Seantrey Morris v. Joseph Mekdessie, et al, No. 16-30199 (5th Cir. 2016)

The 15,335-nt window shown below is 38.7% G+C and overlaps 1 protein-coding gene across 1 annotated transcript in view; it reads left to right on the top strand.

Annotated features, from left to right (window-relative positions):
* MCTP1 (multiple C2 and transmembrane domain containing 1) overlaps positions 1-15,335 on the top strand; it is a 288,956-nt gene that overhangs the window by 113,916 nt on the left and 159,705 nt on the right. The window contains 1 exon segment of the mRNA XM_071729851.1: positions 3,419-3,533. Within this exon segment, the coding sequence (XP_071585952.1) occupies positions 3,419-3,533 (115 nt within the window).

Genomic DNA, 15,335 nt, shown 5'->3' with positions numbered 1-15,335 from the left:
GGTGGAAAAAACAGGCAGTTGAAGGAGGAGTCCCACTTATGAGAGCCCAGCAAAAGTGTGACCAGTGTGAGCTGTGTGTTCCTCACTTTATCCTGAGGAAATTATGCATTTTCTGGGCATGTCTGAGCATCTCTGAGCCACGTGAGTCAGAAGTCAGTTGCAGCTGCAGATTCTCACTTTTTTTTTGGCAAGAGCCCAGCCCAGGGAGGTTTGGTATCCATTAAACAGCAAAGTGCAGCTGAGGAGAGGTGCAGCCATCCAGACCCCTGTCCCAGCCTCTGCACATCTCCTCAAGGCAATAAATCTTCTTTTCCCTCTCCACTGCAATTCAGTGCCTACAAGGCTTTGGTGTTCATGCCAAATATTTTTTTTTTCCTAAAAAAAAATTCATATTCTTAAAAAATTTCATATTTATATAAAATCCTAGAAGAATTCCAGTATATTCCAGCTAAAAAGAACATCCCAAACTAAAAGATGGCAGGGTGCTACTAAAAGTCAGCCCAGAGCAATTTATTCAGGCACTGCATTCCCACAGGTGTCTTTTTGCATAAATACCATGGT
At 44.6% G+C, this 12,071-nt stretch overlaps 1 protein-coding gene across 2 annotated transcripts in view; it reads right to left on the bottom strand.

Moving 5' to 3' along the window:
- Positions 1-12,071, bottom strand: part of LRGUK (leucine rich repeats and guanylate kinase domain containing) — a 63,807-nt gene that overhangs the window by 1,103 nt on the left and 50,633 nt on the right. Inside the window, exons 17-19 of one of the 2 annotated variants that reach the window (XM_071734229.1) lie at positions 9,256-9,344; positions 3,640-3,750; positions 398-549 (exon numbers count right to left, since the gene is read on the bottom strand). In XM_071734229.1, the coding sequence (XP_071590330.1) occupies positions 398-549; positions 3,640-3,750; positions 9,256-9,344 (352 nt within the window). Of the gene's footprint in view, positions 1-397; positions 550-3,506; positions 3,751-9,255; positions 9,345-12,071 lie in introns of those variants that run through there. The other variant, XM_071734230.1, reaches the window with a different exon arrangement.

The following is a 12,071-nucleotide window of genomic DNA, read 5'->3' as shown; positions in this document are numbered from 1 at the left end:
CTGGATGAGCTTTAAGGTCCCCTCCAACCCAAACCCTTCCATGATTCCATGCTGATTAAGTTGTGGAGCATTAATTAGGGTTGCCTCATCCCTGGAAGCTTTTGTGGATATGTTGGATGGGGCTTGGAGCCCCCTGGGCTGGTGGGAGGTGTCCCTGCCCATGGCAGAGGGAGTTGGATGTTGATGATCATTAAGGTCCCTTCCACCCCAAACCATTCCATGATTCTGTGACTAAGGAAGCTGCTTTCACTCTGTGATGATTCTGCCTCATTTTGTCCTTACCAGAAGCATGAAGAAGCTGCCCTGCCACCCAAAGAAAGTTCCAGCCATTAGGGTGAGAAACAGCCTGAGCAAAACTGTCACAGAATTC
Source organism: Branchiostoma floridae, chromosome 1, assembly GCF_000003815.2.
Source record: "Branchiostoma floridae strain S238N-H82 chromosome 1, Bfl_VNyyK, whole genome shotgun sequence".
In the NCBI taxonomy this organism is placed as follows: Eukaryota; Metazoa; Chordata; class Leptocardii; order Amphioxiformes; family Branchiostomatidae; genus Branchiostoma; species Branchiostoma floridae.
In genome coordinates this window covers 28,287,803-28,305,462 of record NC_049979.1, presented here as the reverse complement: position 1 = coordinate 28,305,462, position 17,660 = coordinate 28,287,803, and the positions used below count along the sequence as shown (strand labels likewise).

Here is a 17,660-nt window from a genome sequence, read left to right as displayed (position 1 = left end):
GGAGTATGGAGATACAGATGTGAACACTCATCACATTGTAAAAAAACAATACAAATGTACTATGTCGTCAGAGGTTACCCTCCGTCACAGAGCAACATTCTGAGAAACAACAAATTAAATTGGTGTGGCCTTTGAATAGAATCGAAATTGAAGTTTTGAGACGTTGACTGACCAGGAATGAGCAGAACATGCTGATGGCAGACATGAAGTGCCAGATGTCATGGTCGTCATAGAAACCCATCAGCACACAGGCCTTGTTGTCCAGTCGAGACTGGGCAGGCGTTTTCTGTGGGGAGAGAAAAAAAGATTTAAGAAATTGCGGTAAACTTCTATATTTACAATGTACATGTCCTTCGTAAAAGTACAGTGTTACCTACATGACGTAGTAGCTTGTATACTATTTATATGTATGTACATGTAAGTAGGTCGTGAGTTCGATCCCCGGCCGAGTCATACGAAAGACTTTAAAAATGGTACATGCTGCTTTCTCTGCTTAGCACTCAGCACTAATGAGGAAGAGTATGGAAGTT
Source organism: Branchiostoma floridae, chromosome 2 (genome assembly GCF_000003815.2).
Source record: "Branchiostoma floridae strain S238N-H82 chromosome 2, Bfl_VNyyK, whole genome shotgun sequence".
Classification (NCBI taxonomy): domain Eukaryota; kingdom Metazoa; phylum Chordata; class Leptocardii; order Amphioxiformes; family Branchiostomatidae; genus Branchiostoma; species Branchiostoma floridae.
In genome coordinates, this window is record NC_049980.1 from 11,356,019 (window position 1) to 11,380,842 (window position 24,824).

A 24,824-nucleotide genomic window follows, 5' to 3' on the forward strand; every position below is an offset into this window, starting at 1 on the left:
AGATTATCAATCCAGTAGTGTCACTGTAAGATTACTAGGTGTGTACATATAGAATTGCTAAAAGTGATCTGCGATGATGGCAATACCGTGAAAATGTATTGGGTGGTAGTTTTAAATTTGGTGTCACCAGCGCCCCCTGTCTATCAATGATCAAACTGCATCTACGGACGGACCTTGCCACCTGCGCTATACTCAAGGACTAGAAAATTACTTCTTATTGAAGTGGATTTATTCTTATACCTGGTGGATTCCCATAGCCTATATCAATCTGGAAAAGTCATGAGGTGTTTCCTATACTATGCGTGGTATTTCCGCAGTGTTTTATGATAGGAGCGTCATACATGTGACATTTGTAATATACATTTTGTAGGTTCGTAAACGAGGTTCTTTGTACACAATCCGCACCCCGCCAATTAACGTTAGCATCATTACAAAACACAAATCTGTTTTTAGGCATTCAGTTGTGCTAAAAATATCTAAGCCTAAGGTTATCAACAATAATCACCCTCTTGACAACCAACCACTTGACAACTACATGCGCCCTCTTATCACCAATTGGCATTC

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Case: 16-30199 Document: 00513817699 Page: 1 Date Filed: 12/30/2016 IN THE UNITED STATES COURT OF APPEALS FOR THE FIFTH CIRCUIT United States Court of Appeals Fifth Circuit No. 16-30199 FILED December 30, 2016 SEANTREY MORRIS, Lyle W. Cayce Clerk Plaintiff - Appellee v. BRANDON LEBLANC; ARTHUR S. LAWSON, in his official capacity as Chief of Police, City of Gretna Police Department; CITY OF GRETNA, Defendants - Appellants Appeal from the United States District Court for the Eastern District of Louisiana USDC No. 2:14-CV-1741 Before KING, OWEN, and HAYNES, Circuit Judges. PER CURIAM:* In this suit under 42 U.S.C. § 1983, Defendant–Appellant Brandon Leblanc appeals the district court’s denial of his motion for summary judgment on the basis of qualified immunity. Appellate jurisdiction over such an interlocutory appeal is limited to issues of law and does not extend to factual disputes. However, Leblanc’s only arguments on appeal are limited to Pursuant to 5TH CIR. R. 47.5, the court has determined that this opinion should not be published and is not precedent except under the limited circumstances set forth in 5TH CIR. R. 47.5.4. * Case: 16-30199 Document: 00513817699 Page: 2 Date Filed: 12/30/2016 No. 16-30199 challenging the factual disputes that the district court found to be genuine. Accordingly, we DISMISS this interlocutory appeal for lack of appellate jurisdiction. I. Factual and Procedural Background On the evening of July 31, 2013, Joseph Mekdessie, a police officer for the City of Gretna, Louisiana, conducted a traffic stop of a vehicle driven by Plaintiff–Appellee Seantrey Morris after observing Morris speeding. Mekdessie issued Morris a ticket for speeding and for having an expired brake tag sticker. The parties dispute much of what happened after the ticket was issued. Morris claims that he was unable to read the ticket because it was dark outside so he repeatedly asked Mekdessie why he was receiving the ticket, but rather than responding, Mekdessie simply advised him that signing was not an admission of guilt and ordered him to sign the ticket or go to jail. Morris persisted in his questioning without signing the ticket, so Mekdessie ultimately instructed him to put his hands behind his back because he was being arrested. Morris admits that he did not immediately comply with this instruction. A physical confrontation ensued, the exact details of which are contested. Morris’s complaint alleges that Mekdessie “threw his ticket book on the ground and lunged at [Morris]” and then “tackled . . . Morris, slammed [his] face into the ground, placed [him] [in] a headlock and struck [his] head, jaw, neck, and upper body several times with [a] closed fist.” However, Morris later stated during a deposition that he did not remember what happened after Mekdessie threw the ticket book on the ground and specifically did not recall whether he was punched. Both men agree that they ultimately ended up in a physical struggle on the ground, during which Mekdessie pressed the emergency button on his radio, which transmitted audio of the struggle to other officers and alerted them that he needed back-up. Mekdessie estimates that he and Morris 2 Case: 16-30199 Document: 00513817699 Page: 3 Date Filed: 12/30/2016 No. 16-30199 struggled on the ground for 30–45 seconds before other officers, including Officer Brandon Leblanc, arrived on the scene. 1 Morris’s memory is hazy for the remainder of the confrontation. He recalls being tased an unknown number of times, handcuffed, and placed in the back of a police car, though not necessarily in that order. After he was taken into custody, Morris tasted blood in his mouth and felt as though he had lost a tooth. Leblanc’s memory of the altercation is clearer. He testified that upon arriving at the scene, he saw both men on the ground, with Morris on top of Mekdessie. He then “tackled Morris” and was able to successfully clear him off of Mekdessie. Leblanc claims that Morris then attempted to stand up, at which point Leblanc tased him in his left shoulder. 2 Leblanc maintains that Morris’s hands were not handcuffed at the time of the tasing. Records from the taser indicate that Leblanc’s taser trigger was pulled four times that night, three of which occurred within a 13-second period. The taser contained a video recording mechanism that automatically recorded the tasing after the trigger was pulled. An independent witness, Virana Naidoo, happened to be walking by as the altercation between Morris and Mekdessie was unfolding. Naidoo worked at a nearby restaurant and was on his way home when he saw Morris and Mekdessie yelling at each other and paused to watch. In an affidavit, Naidoo stated that he watched Mekdessie and Morris “wrestling with each other and rolling around on the ground” and then saw Mekdessie “flat on the ground” with Morris “on top” and “over” him. He noted that Morris was “much bigger” than Mekdessie and was not in handcuffs during his struggle with Mekdessie. Officers Megan Stacy and Daniel Swear were also present at the scene, but they are not party to this appeal. 2 According to Leblanc, the taser did not have its intended effect of completely immobilizing Morris’s muscles because one of the probes did not completely penetrate Morris’s skin, but the taser was sufficiently effective to allow Morris to be handcuffed. 1 3 Case: 16-30199 Document: 00513817699 Page: 4 Date Filed: 12/30/2016 No. 16-30199 According to Naidoo, after about 30 seconds, more police officers arrived, one of whom ordered Naidoo to get on the ground, after which he apparently ceased witnessing the altercation. Morris was transported to jail, where it was first noticed that he was injured, and he was then transported to a hospital, where he underwent surgery for a broken jaw. Neither Mekdessie nor Leblanc noticed the injury at the scene and could not offer an explanation for how Morris’s jaw could have been broken during the course of the altercation. Morris was later charged with speeding, having an expired brake tag, resisting an officer, and battery of a police officer. Morris voluntarily completed a diversion program and the charges were subsequently dismissed. Morris later filed suit against Leblanc 3 in his individual capacity under 42 U.S.C. § 1983 and Louisiana state law, alleging, in relevant part, that Leblanc used excessive force and committed battery in effectuating the arrest. 4 Leblanc moved for summary judgment on the basis of qualified immunity, but the district court denied his motion with respect to Morris’s excessive force and battery claims. This interlocutory appeal by Leblanc followed. 5 II. Appellate Jurisdiction This is an interlocutory appeal from the district court’s denial of a motion for summary judgment based upon qualified immunity. Neither party contests our jurisdiction over this appeal. Nevertheless, we may first “verify, sua sponte, that our jurisdiction over this appeal is proper.” Hernandez ex rel. Morris also named as defendants Mekdessie, Swear (one of the other officers on the scene), Arthur Lawson (the chief of police), and the City of Gretna. However, those defendants are not parties to this appeal. 4 Morris also brought claims of unlawful arrest and false imprisonment against Leblanc, but the district court granted summary judgment on those claims and neither is at issue on this appeal. 5 Lawson and the City of Gretna are also party to this appeal, but their liability is derivative of Leblanc’s. 3 4 Case: 16-30199 Document: 00513817699 Page: 5 Date Filed: 12/30/2016 No. 16-30199 Hernandez v. Tex. Dep’t of Protective & Regulatory Servs., 380 F.3d 872, 878 (5th Cir. 2004) (citing Mowbray v. Cameron Cty., 274 F.3d 269, 279 (5th Cir. 2001)). “[This] court reviews its own jurisdiction de novo.” Castellanos– Contreras v. Decatur Hotels, LLC, 622 F.3d 393, 397 (5th Cir. 2010) (en banc) (citing Nehme v. INS, 252 F.3d 415, 420 (5th Cir. 2001)). We have limited jurisdiction over an interlocutory appeal of a denial of summary judgment based upon qualified immunity. Kinney v. Weaver, 367 F.3d 337, 346 (5th Cir. 2004) (en banc). We may exercise jurisdiction over such an appeal only “to the extent that the denial of summary judgment turns on an issue of law.” Hogan v. Cunningham, 722 F.3d 725, 730 (5th Cir. 2013) (alteration omitted) (quoting Juarez v. Aguilar, 666 F.3d 325, 331 (5th Cir. 2011)). Our jurisdiction does not extend to review of the district court’s factual findings. Lemoine v. New Horizons Ranch & Ctr., Inc., 174 F.3d 629, 633 (5th Cir. 1999). In explaining this jurisdictional limitation, we have stated: “Whenever the district court denies an official’s motion for summary judgment predicated upon qualified immunity, the district court can be thought of as making two distinct determinations, even if only implicitly.” Kinney, 367 F.3d at 346. The first determination is “that a certain course of conduct would, as a matter of law, be objectively unreasonable in light of clearly established law.” Id. The second is “that a genuine issue of fact exists regarding whether the defendant(s) did, in fact, engage in such conduct.” Id. “According to the Supreme Court, as well as our own precedents, we lack jurisdiction to review conclusions of the second type on interlocutory appeal.” Id. In other words, on interlocutory appeal, we cannot review “the district court’s assessments regarding the sufficiency of the evidence—that is, the question whether there is enough evidence in the record for a jury to conclude that certain facts are true.” Id. at 347; see also Johnson v. Jones, 515 U.S. 304, 313 (1995) (“We now consider the appealability of a portion of a district court’s summary judgment 5 Case: 16-30199 Document: 00513817699 Page: 6 Date Filed: 12/30/2016 No. 16-30199 order that, though entered in a ‘qualified immunity’ case, determines only a question of ‘evidence sufficiency,’ i.e., which facts a party may, or may not, be able to prove at trial. This kind of order, we conclude, is not appealable.”). This limitation means that we can review the district court’s determination that a fact issue is material to the legal question of qualified immunity, but lack jurisdiction to review the district court’s decision that a fact issue is genuine. Newman v. Guedry, 703 F.3d 757, 761 (5th Cir. 2012); see also Kinney, 367 F.3d at 348 (“[I]n an interlocutory appeal we lack the power to review the district court’s decision that a genuine factual dispute exists.”); Duke v. Duckworth, 236 F. App’x 86, 89 (5th Cir. 2007) (per curiam) (“[W]e cannot disturb the district court’s finding that this is a genuine issue of fact.”). Put differently, we lack jurisdiction “over a claim that a plaintiff has not presented enough evidence to prove that the plaintiff’s version of the events actually occurred, but we have jurisdiction over a claim that there was no violation of clearly established law accepting the facts as the district court viewed them.” Burge v. Par. of St. Tammany, 187 F.3d 452, 479 (5th Cir. 1999). When presented with an interlocutory appeal of the denial of qualified immunity that challenges only issues of fact, we must dismiss it for lack of jurisdiction. Michalik v. Hermann, 422 F.3d 252, 257, 263 (5th Cir. 2005); see also Newman, 703 F.3d at 764 (dismissing for lack of jurisdiction interlocutory appeal of denial of qualified immunity). Here, the district court denied summary judgment because it found a “genuine factual dispute as to whether the tasing of Morris was unlawful.” Largely relying on the taser video in finding a genuine factual dispute, the district court explained that, “while Morris’[s] recollection of the circumstances of the arrest is questionable,” the taser video “shows that Morris was possibly handcuffed and submissive at the time of tasing.” The district court therefore considered the taser video “as possible corroboration of the claim that the 6 Case: 16-30199 Document: 00513817699 Page: 7 Date Filed: 12/30/2016 No. 16-30199 officers exerted excessive force after the arrest.” The district court further noted that it was undisputed that Morris suffered a broken jaw as a result of the altercation and that the taser video “suggested that [this injury] occurred as a result of the tasing.” The district court concluded that there was a genuine factual dispute as to whether Leblanc, “the undisputed operator of the taser,” used excessive force against Morris in tasing him. Therefore the district court seemed to implicitly conclude that, under a certain set of disputed facts, Leblanc’s tasing of Morris was objectively unreasonable under clearly established law, i.e., if the tasing was performed when Morris was handcuffed and/or not resisting arrest and the tasing caused Morris’s broken jaw. Leblanc’s brief raises two arguments, both aimed at challenging the district court’s conclusion that there was a genuine dispute of material fact. First, Leblanc argues that the district court erred by failing to consider Naidoo’s affidavit, which stated that Morris was not handcuffed during the altercation and was gaining an advantage over Mekdessie in their altercation. Leblanc urges that Naidoo’s account shows that “Morris was fighting and resisting Mekdessie” and “provide[s] full and complete support for [Leblanc’s] statements of events,” yet the district court failed to mention Naidoo’s affidavit in its order. Second, Leblanc argues that the taser video contradicts the district court’s finding that Morris’s injury could have resulted from the tasing. He argues that the district court’s finding that the video creates a factual dispute as to whether the tasing was lawful “is completely belied by . . . the taser video and audio.” 6 Leblanc claims the taser video and audio “clearly We have reviewed the taser video and have determined that the video does not present the situation the Supreme Court addressed in Scott v. Harris, 550 U.S. 372 (2007). In Scott, the Court concluded that because the video capturing the events in question “so utterly discredited” and “blatantly contradicted” the non-movant’s version of events, the facts on summary judgment must be viewed as depicted by the video rather than in the light most favorable to the non-movant. Id. at 379–81. Without addressing the merits of Morris’s claim, 6 7 Case: 16-30199 Document: 00513817699 Page: 8 Date Filed: 12/30/2016 No. 16-30199 establish[]” that Morris was not handcuffed at the time of the tasing and was instead attempting to get up from the ground. 7 We lack jurisdiction over Leblanc’s appeal because both of these arguments relate only to factual issues. They both challenge the genuineness of the factual dispute, i.e., the sufficiency of the evidence supporting the district court’s finding of factual dispute, not the materiality of this factual dispute to the district court’s legal conclusions. Put succinctly, neither of Leblanc’s arguments suggests that the factual dispute is immaterial—instead, they suggest that there is no factual dispute at all. The entirety of Leblanc’s argument on appeal is that Naidoo’s affidavit and the taser video show that Morris was not handcuffed and was resisting arrest at the time of the tasing, contrary to the district court’s finding of factual dispute on these issues. Therefore Leblanc does not “accept [Morris’s] version of the facts as true” and does not challenge “the legal significance of the conduct that the district court deemed sufficiently supported for purposes of summary judgment.” Kinney, 367 F.3d at 348. For instance, Leblanc does not argue that, even if Morris was handcuffed and was not resisting at the time Leblanc tased him, Leblanc’s actions did not constitute excessive force. Rather, Leblanc argues that the district court did not properly consider all the facts and that, under Leblanc’s version of the facts, his conduct was reasonable. Because Leblanc’s arguments all challenge the district court’s conclusion that there was a genuine dispute of material fact, we lack jurisdiction over such arguments on interlocutory appeal and must dismiss them for lack of jurisdiction. See Fuentes v. Riggle, 611 F. App’x 183, 189–90 (5th Cir. 2015) (per curiam) (concluding that the appeal we note that the video here is at least ambiguous regarding what transpired, and therefore the district court did not err in crediting Morris’s version of events on summary judgment. 7 Leblanc also argues that “the undisputed evidence of the testimony of the officers” also demonstrates the absence of any factual dispute. 8 Case: 16-30199 Document: 00513817699 Page: 9 Date Filed: 12/30/2016 No. 16-30199 must be dismissed for lack of jurisdiction when appellant argued only that “the district court erred in concluding that sufficient facts were in the record to permit [a certain] factual finding”); Duke, 236 F. App’x at 89 (concluding appeal must be dismissed for lack of jurisdiction when appellant argued only that “district court did not properly consider all the facts”); Burge, 187 F.3d at 480 (concluding appeal must be dismissed for lack of jurisdiction when appellant argued only that appellee’s “countervailing evidence [wa]s not sufficient to prove [a disputed fact]”). III. Conclusion We therefore DISMISS this appeal for lack of jurisdiction. 9